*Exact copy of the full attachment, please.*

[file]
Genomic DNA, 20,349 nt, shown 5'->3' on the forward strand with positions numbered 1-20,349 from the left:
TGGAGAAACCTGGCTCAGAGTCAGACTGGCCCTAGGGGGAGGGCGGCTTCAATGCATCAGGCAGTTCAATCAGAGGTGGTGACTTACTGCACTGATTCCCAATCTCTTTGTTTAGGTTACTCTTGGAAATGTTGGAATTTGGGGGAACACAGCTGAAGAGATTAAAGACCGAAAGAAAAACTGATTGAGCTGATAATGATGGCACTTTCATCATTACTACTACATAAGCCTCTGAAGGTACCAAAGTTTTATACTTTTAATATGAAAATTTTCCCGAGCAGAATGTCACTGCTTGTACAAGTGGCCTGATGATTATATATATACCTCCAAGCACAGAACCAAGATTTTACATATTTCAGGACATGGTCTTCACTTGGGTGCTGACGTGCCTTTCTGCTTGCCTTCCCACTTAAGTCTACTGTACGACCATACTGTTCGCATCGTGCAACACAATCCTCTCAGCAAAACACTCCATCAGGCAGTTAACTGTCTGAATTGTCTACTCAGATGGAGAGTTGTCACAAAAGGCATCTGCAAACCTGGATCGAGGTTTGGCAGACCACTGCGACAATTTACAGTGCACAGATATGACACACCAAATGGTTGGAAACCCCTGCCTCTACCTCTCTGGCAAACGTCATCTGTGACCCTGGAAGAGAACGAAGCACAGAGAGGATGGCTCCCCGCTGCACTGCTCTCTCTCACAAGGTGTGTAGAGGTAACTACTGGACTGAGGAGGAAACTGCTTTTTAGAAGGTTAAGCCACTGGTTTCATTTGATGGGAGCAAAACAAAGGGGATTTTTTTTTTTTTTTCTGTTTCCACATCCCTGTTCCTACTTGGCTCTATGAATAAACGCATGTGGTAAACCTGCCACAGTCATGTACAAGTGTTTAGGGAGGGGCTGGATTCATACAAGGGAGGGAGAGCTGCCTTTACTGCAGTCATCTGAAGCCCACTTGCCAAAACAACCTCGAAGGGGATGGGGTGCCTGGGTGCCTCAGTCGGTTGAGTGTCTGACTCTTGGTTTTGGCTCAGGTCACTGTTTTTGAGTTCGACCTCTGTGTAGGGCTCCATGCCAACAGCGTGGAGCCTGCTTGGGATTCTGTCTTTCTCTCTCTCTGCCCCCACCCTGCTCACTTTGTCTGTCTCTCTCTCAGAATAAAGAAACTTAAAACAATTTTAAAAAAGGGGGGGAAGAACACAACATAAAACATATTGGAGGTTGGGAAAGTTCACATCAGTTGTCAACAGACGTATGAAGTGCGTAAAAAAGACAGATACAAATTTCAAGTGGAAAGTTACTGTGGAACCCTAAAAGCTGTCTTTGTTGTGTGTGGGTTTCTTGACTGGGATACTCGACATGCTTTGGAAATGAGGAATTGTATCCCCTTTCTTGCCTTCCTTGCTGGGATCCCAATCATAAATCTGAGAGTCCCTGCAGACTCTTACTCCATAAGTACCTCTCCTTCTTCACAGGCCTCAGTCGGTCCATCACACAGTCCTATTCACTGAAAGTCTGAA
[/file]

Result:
Genomic DNA, 20,349 nt, shown 5'->3' on the forward strand with positions numbered 1-20,349 from the left:
TGGAGAAACCTGGCTCAGAGTCAGACTGGCCCTAGGGGGAGGGCGGCTTCAATGCATCAGGCAGTTCAATCAGAGGTGGTGACTTACTGCACTGATTCCCAATCTCTTTGTTTAGGTTACTCTTGGAAATGTTGGAATTTGGGGGAACACAGCTGAAGAGATTAAAGACCGAAAGAAAAACTGATTGAGCTGATAATGATGGCACTTTCATCATTACTACTACATAAGCCTCTGAAGGTACCAAAGTTTTATACTTTTAATATGAAAATTTTCCCGAGCAGAATGTCACTGCTTGTACAAGTGGCCTGATGATTATATATATACCTCCAAGCACAGAACCAAGATTTTACATATTTCAGGACATGGTCTTCACTTGGGTGCTGACGTGCCTTTCTGCTTGCCTTCCCACTTAAGTCTACTGTACGACCATACTGTTCGCATCGTGCAACACAATCCTCTCAGCAAAACACTCCATCAGGCAGTTAACTGTCTGAATTGTCTACTCAGATGGAGAGTTGTCACAAAAGGCATCTGCAAACCTGGATCGAGGTTTGGCAGACCACTGCGACAATTTACAGTGCACAGATATGACACACCAAATGGTTGGAAACCCCTGCCTCTACCTCTCTGGCAAACGTCATCTGTGACCCTGGAAGAGAACGAAGCACAGAGAGGATGGCTCCCCGCTGCACTGCTCTCTCTCACAAGGTGTGTAGAGGTAACTACTGGACTGAGGAGGAAACTGCTTTTTAGAAGGTTAAGCCACTGGTTTCATTTGATGGGAGCAAAACAAAGGGGATTTTTTTTTTTTTTTCTGTTTCCACATCCCTGTTCCTACTTGGCTCTATGAATAAACGCATGTGGTAAACCTGCCACAGTCATGTACAAGTGTTTAGGGAGGGGCTGGATTCATACAAGGGAGGGAGAGCTGCCTTTACTGCAGTCATCTGAAGCCCACTTGCCAAAACAACCTCGAAGGGGATGGGGTGCCTGGGTGCCTCAGTCGGTTGAGTGTCTGACTCTTGGTTTTGGCTCAGGTCACTGTTTTTGAGTTCGACCTCTGTGTAGGGCTCCATGCCAACAGCGTGGAGCCTGCTTGGGATTCTGTCTTTCTCTCTCTCTGCCCCCACCCTGCTCACTTTGTCTGTCTCTCTCTCAGAATAAAGAAACTTAAAACAATTTTAAAAAAGGGGGGGAAGAACACAACATAAAACATATTGGAGGTTGGGAAAGTTCACATCAGTTGTCAACAGACGTATGAAGTGCGTAAAAAAGACAGATACAAATTTCAAGTGGAAAGTTACTGTGGAACCCTAAAAGCTGTCTTTGTTGTGTGTGGGTTTCTTGACTGGGATACTCGACATGCTTTGGAAATGAGGAATTGTATCCCCTTTCTTGCCTTCCTTGCTGGGATCCCAATCATAAATCTGAGAGTCCCTGCAGACTCTTACTCCATAAGTACCTCTCCTTCTTCACAGGCCTCAGTCGGTCCATCACACAGTCCTATTCACTGAAAGTCTGAA